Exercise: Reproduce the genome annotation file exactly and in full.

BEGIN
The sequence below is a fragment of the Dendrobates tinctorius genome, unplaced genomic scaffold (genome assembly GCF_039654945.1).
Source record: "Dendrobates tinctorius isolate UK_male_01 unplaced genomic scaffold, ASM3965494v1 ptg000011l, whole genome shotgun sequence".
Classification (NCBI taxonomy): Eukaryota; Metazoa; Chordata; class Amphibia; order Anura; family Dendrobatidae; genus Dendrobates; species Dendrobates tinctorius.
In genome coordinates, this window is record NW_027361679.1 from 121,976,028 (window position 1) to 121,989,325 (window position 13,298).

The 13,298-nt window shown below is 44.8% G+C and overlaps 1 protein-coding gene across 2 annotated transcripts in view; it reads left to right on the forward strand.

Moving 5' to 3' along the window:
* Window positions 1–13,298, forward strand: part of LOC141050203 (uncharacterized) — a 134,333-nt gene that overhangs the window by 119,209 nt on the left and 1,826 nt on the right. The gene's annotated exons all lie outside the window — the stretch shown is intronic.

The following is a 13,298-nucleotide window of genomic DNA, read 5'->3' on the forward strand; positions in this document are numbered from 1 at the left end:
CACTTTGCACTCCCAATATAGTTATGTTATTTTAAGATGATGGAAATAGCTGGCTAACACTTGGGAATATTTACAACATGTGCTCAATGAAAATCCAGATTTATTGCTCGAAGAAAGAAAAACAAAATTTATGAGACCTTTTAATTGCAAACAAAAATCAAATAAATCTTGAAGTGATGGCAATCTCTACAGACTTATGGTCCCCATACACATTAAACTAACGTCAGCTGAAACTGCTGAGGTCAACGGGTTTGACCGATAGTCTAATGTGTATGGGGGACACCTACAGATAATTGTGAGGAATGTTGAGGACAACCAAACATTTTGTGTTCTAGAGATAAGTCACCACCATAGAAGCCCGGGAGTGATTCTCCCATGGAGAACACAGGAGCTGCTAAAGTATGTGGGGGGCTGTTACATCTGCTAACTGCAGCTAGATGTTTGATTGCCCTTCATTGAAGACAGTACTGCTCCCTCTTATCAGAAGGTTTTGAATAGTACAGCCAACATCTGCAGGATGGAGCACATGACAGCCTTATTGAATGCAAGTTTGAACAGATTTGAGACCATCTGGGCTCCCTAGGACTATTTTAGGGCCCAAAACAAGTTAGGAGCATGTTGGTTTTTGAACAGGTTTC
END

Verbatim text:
The sequence below is a fragment of the Dendrobates tinctorius genome, unplaced genomic scaffold (genome assembly GCF_039654945.1).
Source record: "Dendrobates tinctorius isolate UK_male_01 unplaced genomic scaffold, ASM3965494v1 ptg000011l, whole genome shotgun sequence".
Classification (NCBI taxonomy): Eukaryota; Metazoa; Chordata; class Amphibia; order Anura; family Dendrobatidae; genus Dendrobates; species Dendrobates tinctorius.
In genome coordinates, this window is record NW_027361679.1 from 121,976,028 (window position 1) to 121,989,325 (window position 13,298).

The 13,298-nt window shown below is 44.8% G+C and overlaps 1 protein-coding gene across 2 annotated transcripts in view; it reads left to right on the forward strand.

Moving 5' to 3' along the window:
* Window positions 1–13,298, forward strand: part of LOC141050203 (uncharacterized) — a 134,333-nt gene that overhangs the window by 119,209 nt on the left and 1,826 nt on the right. The gene's annotated exons all lie outside the window — the stretch shown is intronic.

The following is a 13,298-nucleotide window of genomic DNA, read 5'->3' on the forward strand; positions in this document are numbered from 1 at the left end:
CACTTTGCACTCCCAATATAGTTATGTTATTTTAAGATGATGGAAATAGCTGGCTAACACTTGGGAATATTTACAACATGTGCTCAATGAAAATCCAGATTTATTGCTCGAAGAAAGAAAAACAAAATTTATGAGACCTTTTAATTGCAAACAAAAATCAAATAAATCTTGAAGTGATGGCAATCTCTACAGACTTATGGTCCCCATACACATTAAACTAACGTCAGCTGAAACTGCTGAGGTCAACGGGTTTGACCGATAGTCTAATGTGTATGGGGGACACCTACAGATAATTGTGAGGAATGTTGAGGACAACCAAACATTTTGTGTTCTAGAGATAAGTCACCACCATAGAAGCCCGGGAGTGATTCTCCCATGGAGAACACAGGAGCTGCTAAAGTATGTGGGGGGCTGTTACATCTGCTAACTGCAGCTAGATGTTTGATTGCCCTTCATTGAAGACAGTACTGCTCCCTCTTATCAGAAGGTTTTGAATAGTACAGCCAACATCTGCAGGATGGAGCACATGACAGCCTTATTGAATGCAAGTTTGAACAGATTTGAGACCATCTGGGCTCCCTAGGACTATTTTAGGGCCCAAAACAAGTTAGGAGCATGTTGGTTTTTGAACAGGTTTC